If that’s not enough, a dense fog can blind drivers, and the fog can appear in a matter of mere seconds. Don’t plunge off the side of the road
Eshima Ohashi Bridge In Japan
Eshima Ohashi Bridge is the largest rigid-frame bridge in Japan and the third-largest in the world. It was built to help ships pass underneath it with ease. While that’s great news for the seaman, it means that drivers have to traverse a bridge with very steep angles.
The bridge may be short in length but experience serious elevation gain — and fast. If you’re afraid of heights, you’ve been warned!
Caucasus Road In Russia
Unpaved? Check. Narrow? Check. Difficult to navigate? Double check. To put it simply, Caucasus Road in Russia (also known as Route M29) is a hot mess that tests drivers’ ability to maintain their composure.
When you add rain or snow to the mix, things only get more challenging. In the winter months, the stretch is often closed due to the danger of avalanches. Oh, and did we mention part of the road dissects a mountain?
Le Passage du Gois In France
Le Passage du Gois in France is unique because it cuts through a body of water. While this makes for a scenic driver at times, it also means that high tide is a nightmare. In fact, drivers are advised to take caution even when the tide is low as rogue waves tend to splash over the side.
This treacherous road floods on a daily basis, and there have been numerous incidents of cars being completely submerged.
Road To Hana Boasts Ocean and Mountain Views
The Road to Hana is a must for travelers visiting the island of Maui. The Road to Hana is famous for its natural beauty, unblemished landscapes, and incredible waterfalls. While the majority of the road is paved, drivers should still be cautious of narrow pathways and steep cliffs.
Tripadvisor has this take on the Road to Hana: “nothing but sharp – blind turns, one way roads, one car bridges on roads that continuously turned and not wide enough for two cars..”
Stelvio Pass Road
Located in the Italian Alps, Stelvio Pass is considered to be the most-winding road in the world. With switchbacks aplenty, this road challenges even the most experienced drivers.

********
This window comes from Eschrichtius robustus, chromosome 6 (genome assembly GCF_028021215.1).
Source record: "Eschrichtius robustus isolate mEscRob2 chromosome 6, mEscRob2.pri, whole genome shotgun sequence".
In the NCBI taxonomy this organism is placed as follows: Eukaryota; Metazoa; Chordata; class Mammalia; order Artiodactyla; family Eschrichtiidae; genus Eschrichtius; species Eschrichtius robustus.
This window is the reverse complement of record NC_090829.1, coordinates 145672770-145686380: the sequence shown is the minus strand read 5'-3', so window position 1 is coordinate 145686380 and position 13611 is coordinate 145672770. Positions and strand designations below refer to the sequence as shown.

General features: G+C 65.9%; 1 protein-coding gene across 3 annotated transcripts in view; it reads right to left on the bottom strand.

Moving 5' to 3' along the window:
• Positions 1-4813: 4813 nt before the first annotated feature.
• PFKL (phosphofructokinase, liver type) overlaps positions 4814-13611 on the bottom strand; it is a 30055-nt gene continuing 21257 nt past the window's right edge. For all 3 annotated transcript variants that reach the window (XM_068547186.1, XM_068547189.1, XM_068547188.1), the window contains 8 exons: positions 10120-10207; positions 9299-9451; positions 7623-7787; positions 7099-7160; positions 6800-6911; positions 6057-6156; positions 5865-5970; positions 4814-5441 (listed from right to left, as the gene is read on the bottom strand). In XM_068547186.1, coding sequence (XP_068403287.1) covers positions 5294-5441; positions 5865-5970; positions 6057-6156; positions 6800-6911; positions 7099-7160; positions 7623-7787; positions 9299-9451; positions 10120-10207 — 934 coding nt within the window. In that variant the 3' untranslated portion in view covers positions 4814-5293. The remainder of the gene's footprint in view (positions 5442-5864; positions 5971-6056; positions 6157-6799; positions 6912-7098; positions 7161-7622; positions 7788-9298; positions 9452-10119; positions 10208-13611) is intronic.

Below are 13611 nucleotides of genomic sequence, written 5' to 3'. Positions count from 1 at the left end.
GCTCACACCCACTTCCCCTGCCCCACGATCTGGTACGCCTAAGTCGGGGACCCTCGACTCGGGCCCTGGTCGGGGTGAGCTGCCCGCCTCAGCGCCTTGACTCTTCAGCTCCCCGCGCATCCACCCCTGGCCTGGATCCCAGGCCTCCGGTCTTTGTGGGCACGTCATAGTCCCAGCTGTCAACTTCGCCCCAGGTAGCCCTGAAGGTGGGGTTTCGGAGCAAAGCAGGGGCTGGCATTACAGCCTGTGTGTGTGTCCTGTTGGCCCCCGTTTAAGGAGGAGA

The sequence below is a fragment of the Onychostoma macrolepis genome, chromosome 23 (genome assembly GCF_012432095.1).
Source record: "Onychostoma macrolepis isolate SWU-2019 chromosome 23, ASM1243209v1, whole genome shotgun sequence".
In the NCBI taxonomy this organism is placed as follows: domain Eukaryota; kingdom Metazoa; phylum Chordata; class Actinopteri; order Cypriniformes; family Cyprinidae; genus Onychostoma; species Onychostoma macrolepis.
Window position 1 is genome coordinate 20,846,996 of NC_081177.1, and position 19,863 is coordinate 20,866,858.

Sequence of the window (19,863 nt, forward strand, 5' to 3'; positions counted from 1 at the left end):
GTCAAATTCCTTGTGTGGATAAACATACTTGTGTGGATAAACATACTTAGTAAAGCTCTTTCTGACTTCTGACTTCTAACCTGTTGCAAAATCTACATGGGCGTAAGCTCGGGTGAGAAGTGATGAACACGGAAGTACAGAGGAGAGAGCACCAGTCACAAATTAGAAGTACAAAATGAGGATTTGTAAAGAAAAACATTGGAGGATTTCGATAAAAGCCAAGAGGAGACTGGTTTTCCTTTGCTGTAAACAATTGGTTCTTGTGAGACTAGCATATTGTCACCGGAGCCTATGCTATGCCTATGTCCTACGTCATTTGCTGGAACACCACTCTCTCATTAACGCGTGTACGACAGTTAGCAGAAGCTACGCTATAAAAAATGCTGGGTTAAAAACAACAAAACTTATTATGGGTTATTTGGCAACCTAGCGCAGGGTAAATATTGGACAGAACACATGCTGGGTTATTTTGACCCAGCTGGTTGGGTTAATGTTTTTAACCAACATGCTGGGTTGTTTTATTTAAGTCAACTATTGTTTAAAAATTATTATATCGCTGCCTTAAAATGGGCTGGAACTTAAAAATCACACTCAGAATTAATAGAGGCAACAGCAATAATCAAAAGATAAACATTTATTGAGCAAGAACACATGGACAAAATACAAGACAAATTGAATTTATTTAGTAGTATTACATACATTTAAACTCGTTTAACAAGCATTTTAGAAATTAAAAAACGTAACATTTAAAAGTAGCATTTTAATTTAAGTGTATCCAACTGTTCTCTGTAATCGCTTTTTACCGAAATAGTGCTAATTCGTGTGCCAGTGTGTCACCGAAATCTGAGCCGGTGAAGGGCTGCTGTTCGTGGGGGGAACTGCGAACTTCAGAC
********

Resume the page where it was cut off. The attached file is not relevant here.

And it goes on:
Complex says that this “15-mile stretch of road is riddled with 48 hairpin turns-some of which feature hair-raising 180-degree corners. One wrong move and you could find yourself going over the low concrete barrier and down the side of the Alps.” Yikes!
The Sichuan-Tibet Highway
The Sichuan-Tibet Highway is breathtaking and is also one of the most statistically dangerous roads in the world. In bad weather, this highway can be an absolute nightmare for inexperienced drivers.
Thanks to frequent avalanches, rock slides, and generally poor weather in the area, the highway is seriously prone to accidents. In fact, in the last two decades, there have been 82,000 accidents or 5.1 accidents per every 10,000 vehicles.
A44 In England
A44 runs from Oxford to Aberystwyth in the United Kingdom. Upon first glance, the road may seem like your normal thoroughfare, but don’t be fooled.
A44 changes what side of the road drivers are required to drive on, which is not only confusing, but potentially deadly — especially for unfamiliar drivers. Because there’s only one lane in each direction, it’s no surprise that this road experiences a significant number of head-on collisions.
A537 In The UK
A44 gets a bad rap, but there’s another United Kingdom highway with a dangerous record. A537 is a two-lane highway that looks pretty run-of-the-mill at a glance — but this highway has been the location of 34 critical accidents in recent years.